As we fall into sleep, our brain stays active and fires into its editing process—deciding which memories to keep and which ones to toss.
The initial transformation happens quickly. The human body does not like to stall between states, lingering in doorways. We prefer to be in one realm or another, awake or asleep. So we turn off the lights and lie in bed and shut our eyes.
If our circadian rhythm is pegged to the flow of daylight and dark, and if the pineal gland at the base of our brain is pumping melatonin, signaling it’s nighttime, and if an array of other systems align, our neurons swiftly fall into step.
Neurons, some 86 billion of them, are the cells that form the World Wide Web of the brain, communicating with each other via electrical and chemical signals. When we’re fully awake, neurons form a jostling crowd, a cellular lightning storm.
When they fire evenly and rhythmically, expressed on an electroencephalogram, or EEG, by neat rippled lines, it indicates that the brain has turned inward, away from the chaos of waking life. At the same time, our sensory receptors are muffled, and soon we’re asleep.
Scientists call this stage 1, the shallow end of sleep. It lasts maybe five minutes. Then, ascending from deep in the brain, comes a series of electric sparks that zap our cerebral cortex, the pleated gray matter covering the outer layer of the brain, home of language and consciousness. These half-second bursts, called spindles, indicate that we’ve entered stage 2.
Our brains aren’t less active when we sleep, as was long thought, just differently active. Spindles, it’s theorized, stimulate the cortex in such a way as to preserve recently acquired information—and perhaps also to link it to established knowledge in long-term memory.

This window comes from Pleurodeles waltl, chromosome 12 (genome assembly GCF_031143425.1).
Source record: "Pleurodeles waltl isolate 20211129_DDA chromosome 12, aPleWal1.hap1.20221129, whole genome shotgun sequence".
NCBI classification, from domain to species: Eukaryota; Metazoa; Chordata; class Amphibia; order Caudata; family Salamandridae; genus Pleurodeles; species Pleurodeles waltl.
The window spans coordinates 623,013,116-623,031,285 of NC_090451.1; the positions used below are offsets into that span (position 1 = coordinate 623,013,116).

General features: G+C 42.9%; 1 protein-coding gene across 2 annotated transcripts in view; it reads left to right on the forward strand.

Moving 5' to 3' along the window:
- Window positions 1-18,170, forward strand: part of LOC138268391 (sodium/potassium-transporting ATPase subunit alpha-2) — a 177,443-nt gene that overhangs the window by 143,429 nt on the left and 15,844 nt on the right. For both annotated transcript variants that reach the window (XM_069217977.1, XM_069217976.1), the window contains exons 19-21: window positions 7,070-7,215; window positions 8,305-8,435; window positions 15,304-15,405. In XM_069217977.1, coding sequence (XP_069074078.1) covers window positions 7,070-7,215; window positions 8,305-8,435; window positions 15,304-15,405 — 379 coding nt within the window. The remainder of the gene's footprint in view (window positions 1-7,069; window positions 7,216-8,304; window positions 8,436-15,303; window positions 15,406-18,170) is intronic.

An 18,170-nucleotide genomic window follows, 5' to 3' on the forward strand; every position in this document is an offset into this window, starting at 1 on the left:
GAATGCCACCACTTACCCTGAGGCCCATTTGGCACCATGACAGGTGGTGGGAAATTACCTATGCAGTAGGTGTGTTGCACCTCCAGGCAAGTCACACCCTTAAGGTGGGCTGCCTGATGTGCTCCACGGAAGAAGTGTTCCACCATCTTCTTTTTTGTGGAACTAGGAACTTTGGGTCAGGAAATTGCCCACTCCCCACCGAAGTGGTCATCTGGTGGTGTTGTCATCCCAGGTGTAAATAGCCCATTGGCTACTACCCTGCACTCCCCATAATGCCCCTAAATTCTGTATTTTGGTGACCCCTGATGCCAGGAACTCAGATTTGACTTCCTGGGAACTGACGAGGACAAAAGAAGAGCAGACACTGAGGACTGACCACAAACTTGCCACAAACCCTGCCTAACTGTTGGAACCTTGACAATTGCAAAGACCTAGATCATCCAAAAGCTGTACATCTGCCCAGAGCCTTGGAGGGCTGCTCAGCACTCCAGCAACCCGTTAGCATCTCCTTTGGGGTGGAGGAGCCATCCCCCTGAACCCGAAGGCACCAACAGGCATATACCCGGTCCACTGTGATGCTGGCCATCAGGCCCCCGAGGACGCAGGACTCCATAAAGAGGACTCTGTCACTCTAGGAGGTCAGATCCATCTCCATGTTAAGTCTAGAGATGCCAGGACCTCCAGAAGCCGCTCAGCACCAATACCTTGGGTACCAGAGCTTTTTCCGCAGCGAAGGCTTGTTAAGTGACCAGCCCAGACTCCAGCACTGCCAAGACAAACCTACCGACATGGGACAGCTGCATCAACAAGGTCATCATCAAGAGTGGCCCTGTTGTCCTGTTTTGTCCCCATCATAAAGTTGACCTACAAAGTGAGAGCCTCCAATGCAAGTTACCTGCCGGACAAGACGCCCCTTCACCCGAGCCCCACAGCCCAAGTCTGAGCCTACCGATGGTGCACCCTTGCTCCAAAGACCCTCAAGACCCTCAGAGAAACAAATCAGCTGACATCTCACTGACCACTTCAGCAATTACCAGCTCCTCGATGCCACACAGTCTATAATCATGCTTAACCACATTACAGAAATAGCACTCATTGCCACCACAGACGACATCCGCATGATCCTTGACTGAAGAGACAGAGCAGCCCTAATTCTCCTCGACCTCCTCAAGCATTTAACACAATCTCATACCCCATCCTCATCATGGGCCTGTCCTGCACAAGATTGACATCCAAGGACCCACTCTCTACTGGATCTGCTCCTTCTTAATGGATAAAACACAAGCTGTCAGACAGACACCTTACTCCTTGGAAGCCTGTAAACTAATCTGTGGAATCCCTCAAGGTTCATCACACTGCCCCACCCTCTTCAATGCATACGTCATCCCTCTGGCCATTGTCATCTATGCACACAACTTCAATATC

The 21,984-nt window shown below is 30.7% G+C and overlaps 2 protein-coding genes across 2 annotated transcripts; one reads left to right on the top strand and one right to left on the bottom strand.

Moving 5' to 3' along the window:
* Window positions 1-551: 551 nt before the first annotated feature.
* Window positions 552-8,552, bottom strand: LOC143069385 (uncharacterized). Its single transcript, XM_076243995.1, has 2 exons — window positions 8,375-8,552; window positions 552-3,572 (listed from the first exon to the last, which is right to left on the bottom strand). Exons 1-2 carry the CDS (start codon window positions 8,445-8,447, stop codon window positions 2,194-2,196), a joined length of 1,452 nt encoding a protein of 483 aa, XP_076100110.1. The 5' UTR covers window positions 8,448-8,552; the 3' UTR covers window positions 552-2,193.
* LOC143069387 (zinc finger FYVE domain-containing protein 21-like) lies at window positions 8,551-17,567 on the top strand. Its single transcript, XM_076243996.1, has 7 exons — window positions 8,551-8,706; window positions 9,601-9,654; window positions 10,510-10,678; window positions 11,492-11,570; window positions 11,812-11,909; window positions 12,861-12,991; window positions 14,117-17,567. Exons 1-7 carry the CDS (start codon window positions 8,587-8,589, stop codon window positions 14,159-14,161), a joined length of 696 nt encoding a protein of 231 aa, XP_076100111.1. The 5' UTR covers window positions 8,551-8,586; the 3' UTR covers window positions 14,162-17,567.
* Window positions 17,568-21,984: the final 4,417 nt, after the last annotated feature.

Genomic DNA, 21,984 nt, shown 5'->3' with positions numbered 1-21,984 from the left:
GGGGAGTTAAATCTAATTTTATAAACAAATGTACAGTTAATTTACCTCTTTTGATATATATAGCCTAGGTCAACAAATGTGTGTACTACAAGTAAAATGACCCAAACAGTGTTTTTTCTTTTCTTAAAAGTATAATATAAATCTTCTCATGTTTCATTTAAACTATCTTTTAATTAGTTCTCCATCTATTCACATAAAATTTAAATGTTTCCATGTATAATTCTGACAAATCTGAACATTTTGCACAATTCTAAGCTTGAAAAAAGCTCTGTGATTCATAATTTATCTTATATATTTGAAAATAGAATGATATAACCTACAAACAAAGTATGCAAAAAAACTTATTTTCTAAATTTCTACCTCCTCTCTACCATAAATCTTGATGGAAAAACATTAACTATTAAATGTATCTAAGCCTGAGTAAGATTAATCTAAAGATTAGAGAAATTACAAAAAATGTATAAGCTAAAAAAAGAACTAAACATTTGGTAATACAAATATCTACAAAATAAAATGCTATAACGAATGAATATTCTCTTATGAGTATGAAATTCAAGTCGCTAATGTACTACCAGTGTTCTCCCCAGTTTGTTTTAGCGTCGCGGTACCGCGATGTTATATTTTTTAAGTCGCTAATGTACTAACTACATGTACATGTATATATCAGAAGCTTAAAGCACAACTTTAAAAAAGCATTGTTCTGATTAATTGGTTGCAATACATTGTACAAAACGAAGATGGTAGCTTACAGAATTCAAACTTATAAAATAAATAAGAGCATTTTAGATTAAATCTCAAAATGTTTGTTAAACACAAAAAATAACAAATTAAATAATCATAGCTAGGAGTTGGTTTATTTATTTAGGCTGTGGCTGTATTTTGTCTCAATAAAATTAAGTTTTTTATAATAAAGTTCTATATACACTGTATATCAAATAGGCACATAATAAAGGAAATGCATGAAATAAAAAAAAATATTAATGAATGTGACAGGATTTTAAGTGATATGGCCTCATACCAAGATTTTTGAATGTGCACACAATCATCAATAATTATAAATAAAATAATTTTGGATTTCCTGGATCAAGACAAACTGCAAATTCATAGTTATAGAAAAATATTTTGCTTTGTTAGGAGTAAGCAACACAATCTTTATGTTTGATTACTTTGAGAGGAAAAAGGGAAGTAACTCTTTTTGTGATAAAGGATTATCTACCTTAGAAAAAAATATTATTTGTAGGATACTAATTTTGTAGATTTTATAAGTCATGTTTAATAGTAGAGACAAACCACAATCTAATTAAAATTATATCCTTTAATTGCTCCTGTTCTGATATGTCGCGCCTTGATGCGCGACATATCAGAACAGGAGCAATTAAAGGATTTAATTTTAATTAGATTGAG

In sleep labs, when people have been introduced to certain new tasks, mental or physical, their spindle frequency increases that night. The more spindles they have, it seems, the better they perform the task the next day.
The strength of one’s nightly spindles, some experts have suggested, might even be a predictor of general intelligence. Sleep literally makes connections you might never have consciously formed, an idea we’ve all intuitively realized. No one says, “I’m going to eat on a problem.” We always sleep on it.
The waking brain is optimized for collecting external stimuli, the sleeping brain for consolidating the information that’s been collected. At night, that is, we switch from recording to editing, a change that can be measured on the molecular scale. We’re not just rotely filing our thoughts—the sleeping brain actively curates which memories to keep and which to toss.
It doesn’t necessarily choose wisely. Sleep reinforces our memory so powerfully—not just in stage 2, where we spend about half our sleeping time, but throughout the looping voyage of the night—that it might be best, for example, if exhausted soldiers returning from harrowing missions did not go directly to bed.
To forestall post-traumatic stress disorder, the soldiers should remain awake for six to eight hours, according to neuroscientist Gina Poe at the University of California, Los Angeles. Research by her and others suggests that sleeping soon after a major event, before some of the ordeal is mentally resolved, is more likely to turn the experience into long-term memories.
Stage 2 can last up to 50 minutes during the night’s first 90-minute sleep cycle. (It typically occupies a smaller portion of subsequent cycles.) Spindles can arrive every few seconds for a while, but when these eruptions taper off, our heart rate slows. Our core temperature drops. Any remaining awareness of the external environment disappears.
We commence the long dive into stages 3 and 4, the deep parts of sleep.